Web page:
Hong Kong divides Chinese at the RUG

Worlds apart

Over the past few weeks, the protests in Hong Kong have reached a nadir. Neither side is willing to give an inch. The discord has even reached Groningen. ‘How can you feel sympathy for these hooligans?’
By Paulien Plat / Photos by  Etan Liam/CC BY 2.0 / Translation by Sarah van Steenderen

A man gets covered in petrol and set on fire. A police officer shoots a student. The images show the shocking truth: things in Hong Kong are serious. The police and the protesters are diametrically opposed, and both are fighting violence with violence.

The protests started as early as March, but feelings started running truly high in July. Both the protesters and the police are becoming increasingly violent, using any and all means they deem necessary. Chinese people in Groningen are also taking sides, evidenced by the fierce discussion on the article about an exchange student in Hong Kong that UKrant published last week.

The Communist Party of China has eyes and ears everywhere, and they’ve reached Groningen

Sam Hao

The Association of Chinese Students and Scholars in Groningen (ACSSG) issued a statement after the article, siding with the Chinese government.

‘The Hong Kong Special Administrative Region is directly under the Central People’s Government of the People’s Republic of China. Foreign and defence affairs are under the management of the Central People’s Government Foreign and defence affairs are under the management of the Central People’s Government’, the association writes. The statement also says there’s ‘a bottom line to freedom of speech’ and that this line is crossed in the article.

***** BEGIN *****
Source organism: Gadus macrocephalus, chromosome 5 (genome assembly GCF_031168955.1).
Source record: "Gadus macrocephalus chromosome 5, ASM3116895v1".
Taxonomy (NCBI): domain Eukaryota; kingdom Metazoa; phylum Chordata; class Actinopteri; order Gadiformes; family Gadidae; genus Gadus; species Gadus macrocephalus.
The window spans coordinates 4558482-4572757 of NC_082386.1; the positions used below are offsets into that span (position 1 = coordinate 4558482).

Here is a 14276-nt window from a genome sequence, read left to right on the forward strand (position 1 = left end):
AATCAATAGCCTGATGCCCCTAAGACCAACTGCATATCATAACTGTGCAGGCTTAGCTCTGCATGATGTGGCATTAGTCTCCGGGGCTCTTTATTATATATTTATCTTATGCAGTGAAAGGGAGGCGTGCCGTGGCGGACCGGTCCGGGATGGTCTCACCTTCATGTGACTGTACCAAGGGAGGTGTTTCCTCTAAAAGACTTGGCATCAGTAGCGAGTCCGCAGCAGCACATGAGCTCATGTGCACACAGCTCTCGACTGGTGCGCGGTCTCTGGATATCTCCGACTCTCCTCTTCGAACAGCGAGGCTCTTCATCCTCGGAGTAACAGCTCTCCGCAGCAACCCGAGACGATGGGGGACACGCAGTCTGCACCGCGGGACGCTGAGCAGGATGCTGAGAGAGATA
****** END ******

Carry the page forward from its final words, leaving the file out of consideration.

Other Chinese students in Groningen side with the protesters. ‘The Hong Kong police has been violently attacking the Polytechnic University of Hong Kong’, says Sam Hao (a pseudonym), a Chinese student at the RUG. He’s originally from the Chinese mainland, but he supports the protesters. ‘The students are being attacked with tear gas, water cannons, and sometimes even live rounds.’

Hao says it’s dangerous to express opinions that are favourable to the protests in Hong Kong. ‘As a Chinese student in Groningen I’m honestly too afraid to discuss my political standpoints. The Communist Party of China has eyes and ears everywhere, and they’ve reached Groningen.’ He says there are others who share his views. ‘But they’re too afraid to speak up.’

It can be difficult for outsiders to understand the situation, says Hao. ‘If you really want to understand what’s happening, you have to understand China’, he says. ‘It’s easy to judge from afar, but people don’t know what it’s like to live in China.’

Turning point

The protests didn’t start out violently at all, says Hao. ‘On July 17, nearly two million people gathered for a peaceful protest in Hong Kong. But the police almost immediately started using tear gas on them. How’s that for democracy?’

He tells of a violent attack in an underground train station a few days later. A group of people dressed in white started beating on people, seemingly targeting people dressed in black. Black is the dress code for the protesters in Hong Kong.

Many Chinese people think all protesters are violent

Sam Hao

Someone called the police, but they didn’t show up until three hours later. ‘That was the turning point’, says Hao. ‘There were specially hired mobs that beat up protesters, and in turn, people started resisting in non-peaceful ways. People were getting angry.’

From that moment on, Hao explains, there were two types of protesters. ‘The ones at the front were fighting violence with violence, and the ones at the back were protesting peacefully. But many Chinese people think all protesters are violent, calling them terrorists or hooligans.’